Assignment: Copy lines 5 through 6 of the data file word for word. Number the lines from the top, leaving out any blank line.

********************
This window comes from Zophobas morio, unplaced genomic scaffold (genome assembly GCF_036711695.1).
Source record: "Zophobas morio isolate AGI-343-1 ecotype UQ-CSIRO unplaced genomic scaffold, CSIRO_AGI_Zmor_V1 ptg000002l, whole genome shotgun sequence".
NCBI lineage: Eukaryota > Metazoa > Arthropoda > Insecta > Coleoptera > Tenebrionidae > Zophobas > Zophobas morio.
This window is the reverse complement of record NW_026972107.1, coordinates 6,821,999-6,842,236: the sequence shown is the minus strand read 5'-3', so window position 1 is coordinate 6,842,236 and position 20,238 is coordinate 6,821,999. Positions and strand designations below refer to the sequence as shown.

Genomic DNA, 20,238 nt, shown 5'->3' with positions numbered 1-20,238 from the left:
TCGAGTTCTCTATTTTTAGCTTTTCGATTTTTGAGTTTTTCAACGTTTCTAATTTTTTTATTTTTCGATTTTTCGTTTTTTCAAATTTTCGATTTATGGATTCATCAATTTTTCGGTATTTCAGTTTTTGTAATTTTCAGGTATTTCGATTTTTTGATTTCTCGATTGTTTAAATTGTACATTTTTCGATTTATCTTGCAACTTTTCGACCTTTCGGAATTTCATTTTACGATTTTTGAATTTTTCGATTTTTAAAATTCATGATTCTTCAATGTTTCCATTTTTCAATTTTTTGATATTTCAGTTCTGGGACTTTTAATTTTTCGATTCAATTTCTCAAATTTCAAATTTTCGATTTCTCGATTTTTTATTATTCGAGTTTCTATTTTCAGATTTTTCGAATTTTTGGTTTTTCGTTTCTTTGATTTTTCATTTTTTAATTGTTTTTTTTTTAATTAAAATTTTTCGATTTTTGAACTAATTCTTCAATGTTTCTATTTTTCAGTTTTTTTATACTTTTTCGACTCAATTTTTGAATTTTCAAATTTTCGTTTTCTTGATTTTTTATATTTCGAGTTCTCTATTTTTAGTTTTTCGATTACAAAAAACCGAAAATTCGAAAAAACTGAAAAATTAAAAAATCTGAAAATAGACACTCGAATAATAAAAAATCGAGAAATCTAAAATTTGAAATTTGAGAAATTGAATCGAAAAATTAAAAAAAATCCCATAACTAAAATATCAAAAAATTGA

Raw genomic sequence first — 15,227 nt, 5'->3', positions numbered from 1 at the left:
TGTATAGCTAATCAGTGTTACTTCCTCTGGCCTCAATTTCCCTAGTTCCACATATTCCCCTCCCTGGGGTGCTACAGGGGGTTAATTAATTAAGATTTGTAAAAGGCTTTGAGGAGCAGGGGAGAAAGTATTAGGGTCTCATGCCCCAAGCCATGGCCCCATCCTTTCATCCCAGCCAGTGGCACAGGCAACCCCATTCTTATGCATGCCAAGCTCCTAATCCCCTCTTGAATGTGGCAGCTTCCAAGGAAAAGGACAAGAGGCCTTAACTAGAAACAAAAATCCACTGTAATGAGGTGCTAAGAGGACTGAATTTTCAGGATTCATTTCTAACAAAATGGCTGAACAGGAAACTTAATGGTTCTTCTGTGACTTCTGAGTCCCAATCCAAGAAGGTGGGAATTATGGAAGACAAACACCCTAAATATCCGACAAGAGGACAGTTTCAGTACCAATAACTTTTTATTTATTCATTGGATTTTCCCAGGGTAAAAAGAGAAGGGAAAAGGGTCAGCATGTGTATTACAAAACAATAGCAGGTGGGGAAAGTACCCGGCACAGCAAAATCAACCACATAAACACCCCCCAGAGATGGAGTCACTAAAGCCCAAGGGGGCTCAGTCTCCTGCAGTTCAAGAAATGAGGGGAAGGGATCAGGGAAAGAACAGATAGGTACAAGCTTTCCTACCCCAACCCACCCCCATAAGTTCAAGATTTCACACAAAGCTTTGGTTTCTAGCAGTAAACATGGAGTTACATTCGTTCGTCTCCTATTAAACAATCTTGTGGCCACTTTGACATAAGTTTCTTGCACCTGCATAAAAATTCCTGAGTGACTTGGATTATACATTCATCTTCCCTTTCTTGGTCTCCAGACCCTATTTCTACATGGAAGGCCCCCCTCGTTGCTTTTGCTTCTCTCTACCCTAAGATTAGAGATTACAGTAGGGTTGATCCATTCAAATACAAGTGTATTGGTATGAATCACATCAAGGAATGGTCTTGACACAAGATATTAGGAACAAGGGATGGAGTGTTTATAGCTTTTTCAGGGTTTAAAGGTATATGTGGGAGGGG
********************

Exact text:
Genomic DNA, 20,238 nt, shown 5'->3' with positions numbered 1-20,238 from the left:
TCGAGTTCTCTATTTTTAGCTTTTCGATTTTTGAGTTTTTCAACGTTTCTAATTTTTTTATTTTTCGATTTTTCGTTTTTTCAAATTTTCGATTTATGGATTCATCAATTTTTCGGTATTTCAGTTTTTGTAATTTTCAGGTATTTCGATTTTTTGATTTCTCGATTGTTTAAATTGTACATTTTTCGATTTATCTTGCAACTTTTCGACCTTTCGGAATTTCATTTTACGATTTTTGAATTTTTCGATTTTTAAAATTCATGATTCTTCAATGTTTCCATTTTTCAATTTTTTGATATTTCAGTTCTGGGACTTTTAATTTTTCGATTCAATTTCTCAAATTTCAAATTTTCGATTTCTCGATTTTTTATTATTCGAGTTTCTATTTTCAGATTTTTCGAATTTTTGGTTTTTCGTTTCTTTGATTTTTCATTTTTTAATTGTTTTTTTTTTAATTAAAATTTTTCGATTTTTGAACTAATTCTTCAATGTTTCTATTTTTCAGTTTTTTTATACTTTTTCGACTCAATTTTTGAATTTTCAAATTTTCGTTTTCTTGATTTTTTATATTTCGAGTTCTCTATTTTTAGTTTTTCGATTACAAAAAACCGAAAATTCGAAAAAACTGAAAAATTAAAAAATCTGAAAATAGACACTCGAATAATAAAAAATCGAGAAATCTAAAATTTGAAATTTGAGAAATTGAATCGAAAAATTAAAAAAAATCCCATAACTAAAATATCAAAAAATTGA